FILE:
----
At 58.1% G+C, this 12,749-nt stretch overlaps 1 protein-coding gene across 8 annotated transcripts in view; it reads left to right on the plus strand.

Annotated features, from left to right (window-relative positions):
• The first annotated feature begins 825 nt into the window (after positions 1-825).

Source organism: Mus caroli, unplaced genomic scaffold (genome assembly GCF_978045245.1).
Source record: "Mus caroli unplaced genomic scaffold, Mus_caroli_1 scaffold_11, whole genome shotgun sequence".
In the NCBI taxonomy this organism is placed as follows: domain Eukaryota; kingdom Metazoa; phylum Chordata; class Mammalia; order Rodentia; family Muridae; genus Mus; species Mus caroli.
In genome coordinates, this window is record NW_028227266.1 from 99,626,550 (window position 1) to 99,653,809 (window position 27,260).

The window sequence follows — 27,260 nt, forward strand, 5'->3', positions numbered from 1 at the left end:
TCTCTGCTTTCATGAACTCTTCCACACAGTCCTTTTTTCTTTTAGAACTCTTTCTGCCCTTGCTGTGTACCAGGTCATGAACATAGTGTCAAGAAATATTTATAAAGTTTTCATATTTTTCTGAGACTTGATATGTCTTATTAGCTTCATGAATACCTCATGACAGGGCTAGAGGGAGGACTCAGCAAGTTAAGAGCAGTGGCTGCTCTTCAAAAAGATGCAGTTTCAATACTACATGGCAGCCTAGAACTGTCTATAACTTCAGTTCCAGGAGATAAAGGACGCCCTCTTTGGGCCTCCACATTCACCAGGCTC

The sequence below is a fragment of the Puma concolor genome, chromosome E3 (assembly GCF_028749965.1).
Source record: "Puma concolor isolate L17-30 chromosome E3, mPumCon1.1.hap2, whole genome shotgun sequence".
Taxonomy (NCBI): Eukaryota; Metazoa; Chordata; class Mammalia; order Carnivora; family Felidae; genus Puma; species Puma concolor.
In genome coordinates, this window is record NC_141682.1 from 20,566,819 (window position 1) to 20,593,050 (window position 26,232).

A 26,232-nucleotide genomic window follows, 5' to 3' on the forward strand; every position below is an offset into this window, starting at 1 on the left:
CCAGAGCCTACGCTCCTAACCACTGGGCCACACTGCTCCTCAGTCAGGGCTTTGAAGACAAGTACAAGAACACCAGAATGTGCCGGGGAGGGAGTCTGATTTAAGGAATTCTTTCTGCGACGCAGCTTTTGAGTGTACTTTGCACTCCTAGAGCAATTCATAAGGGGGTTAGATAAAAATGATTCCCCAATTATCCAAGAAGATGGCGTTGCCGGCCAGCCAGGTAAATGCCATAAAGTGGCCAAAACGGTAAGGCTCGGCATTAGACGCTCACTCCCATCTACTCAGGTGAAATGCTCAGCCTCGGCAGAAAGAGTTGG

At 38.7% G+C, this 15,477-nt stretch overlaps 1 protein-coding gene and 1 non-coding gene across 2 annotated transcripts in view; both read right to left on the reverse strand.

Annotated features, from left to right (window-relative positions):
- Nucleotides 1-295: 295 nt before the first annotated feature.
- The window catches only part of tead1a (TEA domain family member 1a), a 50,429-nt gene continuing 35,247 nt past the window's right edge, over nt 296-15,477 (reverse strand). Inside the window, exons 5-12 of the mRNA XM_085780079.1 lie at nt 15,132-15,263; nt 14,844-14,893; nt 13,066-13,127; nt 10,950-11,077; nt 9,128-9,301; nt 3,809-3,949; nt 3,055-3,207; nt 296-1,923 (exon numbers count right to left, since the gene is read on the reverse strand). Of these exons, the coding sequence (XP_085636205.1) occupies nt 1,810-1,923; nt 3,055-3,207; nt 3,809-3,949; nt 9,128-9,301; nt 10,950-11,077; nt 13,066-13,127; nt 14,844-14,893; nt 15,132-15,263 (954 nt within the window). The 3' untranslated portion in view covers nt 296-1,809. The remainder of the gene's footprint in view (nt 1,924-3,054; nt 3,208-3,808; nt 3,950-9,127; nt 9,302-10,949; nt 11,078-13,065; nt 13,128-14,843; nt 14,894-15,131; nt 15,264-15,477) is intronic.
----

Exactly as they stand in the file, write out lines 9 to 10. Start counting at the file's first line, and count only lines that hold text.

TCTCTGCTTTCATGAACTCTTCCACACAGTCCTTTTTTCTTTTAGAACTCTTTCTGCCCTTGCTGTGTACCAGGTCATGAACATAGTGTCAAGAAATATTTATAAAGTTTTCATATTTTTCTGAGACTTGATATGTCTTATTAGCTTCATGAATACCTCATGACAGGGCTAGAGGGAGGACTCAGCAAGTTAAGAGCAGTGGCTGCTCTTCAAAAAGATGCAGTTTCAATACTACATGGCAGCCTAGAACTGTCTATAACTTCAGTTCCAGGAGATAAAGGACGCCCTCTTTGGGCCTCCACATTCACCAGGCTC

The sequence below is a fragment of the Puma concolor genome, chromosome E3 (assembly GCF_028749965.1).